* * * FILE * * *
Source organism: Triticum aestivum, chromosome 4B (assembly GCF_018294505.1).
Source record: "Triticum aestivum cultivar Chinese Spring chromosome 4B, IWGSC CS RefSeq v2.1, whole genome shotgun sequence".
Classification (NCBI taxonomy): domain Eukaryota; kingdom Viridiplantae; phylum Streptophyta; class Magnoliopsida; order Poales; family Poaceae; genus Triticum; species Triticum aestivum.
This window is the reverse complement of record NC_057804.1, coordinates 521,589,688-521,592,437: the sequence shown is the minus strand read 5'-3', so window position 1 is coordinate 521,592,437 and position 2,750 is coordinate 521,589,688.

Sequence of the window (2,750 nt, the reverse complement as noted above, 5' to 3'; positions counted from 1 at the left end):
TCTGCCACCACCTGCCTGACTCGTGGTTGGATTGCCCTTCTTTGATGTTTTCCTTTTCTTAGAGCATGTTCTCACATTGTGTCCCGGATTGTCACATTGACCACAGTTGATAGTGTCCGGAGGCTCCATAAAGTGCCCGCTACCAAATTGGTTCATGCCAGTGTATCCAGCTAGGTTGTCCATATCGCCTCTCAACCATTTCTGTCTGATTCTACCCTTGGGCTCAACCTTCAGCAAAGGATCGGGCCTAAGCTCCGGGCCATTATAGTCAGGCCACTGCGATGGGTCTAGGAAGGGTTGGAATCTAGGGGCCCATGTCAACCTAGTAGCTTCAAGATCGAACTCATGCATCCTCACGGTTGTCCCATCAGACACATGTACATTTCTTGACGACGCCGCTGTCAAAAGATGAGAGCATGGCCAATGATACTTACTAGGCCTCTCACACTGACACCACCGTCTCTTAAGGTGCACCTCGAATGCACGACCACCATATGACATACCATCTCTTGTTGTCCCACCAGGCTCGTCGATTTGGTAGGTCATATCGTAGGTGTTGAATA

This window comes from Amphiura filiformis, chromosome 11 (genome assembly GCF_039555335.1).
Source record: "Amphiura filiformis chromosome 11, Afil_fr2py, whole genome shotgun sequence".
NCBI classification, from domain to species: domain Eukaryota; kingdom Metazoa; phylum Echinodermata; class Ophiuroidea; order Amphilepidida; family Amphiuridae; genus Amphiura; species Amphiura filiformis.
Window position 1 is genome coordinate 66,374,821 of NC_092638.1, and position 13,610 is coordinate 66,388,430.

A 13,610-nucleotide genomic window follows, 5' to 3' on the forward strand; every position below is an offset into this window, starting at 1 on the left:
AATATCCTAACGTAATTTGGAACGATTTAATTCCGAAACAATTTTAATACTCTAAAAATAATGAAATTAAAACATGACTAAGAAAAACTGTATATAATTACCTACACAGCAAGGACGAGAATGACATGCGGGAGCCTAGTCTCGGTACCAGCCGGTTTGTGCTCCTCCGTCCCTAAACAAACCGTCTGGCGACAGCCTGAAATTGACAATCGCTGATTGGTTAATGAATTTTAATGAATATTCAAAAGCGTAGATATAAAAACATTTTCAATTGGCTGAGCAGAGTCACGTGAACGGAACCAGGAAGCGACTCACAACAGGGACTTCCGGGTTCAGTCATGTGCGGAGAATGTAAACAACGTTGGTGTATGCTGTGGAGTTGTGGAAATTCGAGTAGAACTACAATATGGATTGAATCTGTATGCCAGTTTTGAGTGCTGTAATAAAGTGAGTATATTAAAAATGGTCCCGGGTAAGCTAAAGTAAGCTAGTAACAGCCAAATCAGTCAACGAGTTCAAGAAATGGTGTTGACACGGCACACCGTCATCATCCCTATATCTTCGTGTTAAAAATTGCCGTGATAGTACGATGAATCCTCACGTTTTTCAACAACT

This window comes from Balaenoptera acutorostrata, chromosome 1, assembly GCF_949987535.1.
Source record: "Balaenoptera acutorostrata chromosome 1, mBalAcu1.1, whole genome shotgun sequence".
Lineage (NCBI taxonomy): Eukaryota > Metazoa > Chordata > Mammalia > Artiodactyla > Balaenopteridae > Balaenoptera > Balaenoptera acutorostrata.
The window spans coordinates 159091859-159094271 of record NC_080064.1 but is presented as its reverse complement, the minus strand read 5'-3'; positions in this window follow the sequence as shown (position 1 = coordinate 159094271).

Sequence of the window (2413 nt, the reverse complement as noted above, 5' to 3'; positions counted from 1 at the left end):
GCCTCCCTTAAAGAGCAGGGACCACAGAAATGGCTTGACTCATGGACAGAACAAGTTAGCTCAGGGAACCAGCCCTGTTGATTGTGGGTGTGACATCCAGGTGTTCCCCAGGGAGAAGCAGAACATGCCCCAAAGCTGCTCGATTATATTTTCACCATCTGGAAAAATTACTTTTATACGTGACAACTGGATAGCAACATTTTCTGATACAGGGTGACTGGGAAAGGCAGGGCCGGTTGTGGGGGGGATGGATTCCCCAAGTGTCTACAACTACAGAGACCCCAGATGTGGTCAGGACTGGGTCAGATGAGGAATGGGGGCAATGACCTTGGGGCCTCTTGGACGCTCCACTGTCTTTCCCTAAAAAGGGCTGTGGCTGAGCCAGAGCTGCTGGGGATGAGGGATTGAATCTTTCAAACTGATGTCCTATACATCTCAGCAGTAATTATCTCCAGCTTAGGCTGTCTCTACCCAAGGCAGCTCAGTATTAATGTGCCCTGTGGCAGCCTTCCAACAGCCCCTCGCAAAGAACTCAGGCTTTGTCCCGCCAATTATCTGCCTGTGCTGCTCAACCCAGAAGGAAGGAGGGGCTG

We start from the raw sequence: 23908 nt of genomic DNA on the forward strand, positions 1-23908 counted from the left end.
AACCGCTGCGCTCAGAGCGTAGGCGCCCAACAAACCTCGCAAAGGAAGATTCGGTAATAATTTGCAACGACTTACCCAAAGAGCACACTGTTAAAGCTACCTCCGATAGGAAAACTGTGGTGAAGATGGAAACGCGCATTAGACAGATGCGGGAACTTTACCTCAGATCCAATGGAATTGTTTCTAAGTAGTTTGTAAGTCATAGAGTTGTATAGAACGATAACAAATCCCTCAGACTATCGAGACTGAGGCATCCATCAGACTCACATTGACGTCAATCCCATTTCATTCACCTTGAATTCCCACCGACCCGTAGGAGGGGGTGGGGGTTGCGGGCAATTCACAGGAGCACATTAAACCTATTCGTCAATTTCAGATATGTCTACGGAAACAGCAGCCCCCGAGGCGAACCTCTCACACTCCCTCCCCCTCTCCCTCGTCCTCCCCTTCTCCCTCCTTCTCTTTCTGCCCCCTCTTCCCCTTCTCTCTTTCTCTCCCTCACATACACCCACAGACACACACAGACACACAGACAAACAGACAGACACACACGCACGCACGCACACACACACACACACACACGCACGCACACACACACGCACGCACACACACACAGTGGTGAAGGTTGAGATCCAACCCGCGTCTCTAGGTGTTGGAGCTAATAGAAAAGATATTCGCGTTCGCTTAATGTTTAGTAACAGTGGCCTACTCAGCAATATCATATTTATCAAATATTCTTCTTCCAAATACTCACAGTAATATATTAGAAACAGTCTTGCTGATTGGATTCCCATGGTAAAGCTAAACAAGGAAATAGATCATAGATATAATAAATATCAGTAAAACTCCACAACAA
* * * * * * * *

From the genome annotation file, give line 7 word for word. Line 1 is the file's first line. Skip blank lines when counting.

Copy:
This window comes from Amphiura filiformis, chromosome 11 (genome assembly GCF_039555335.1).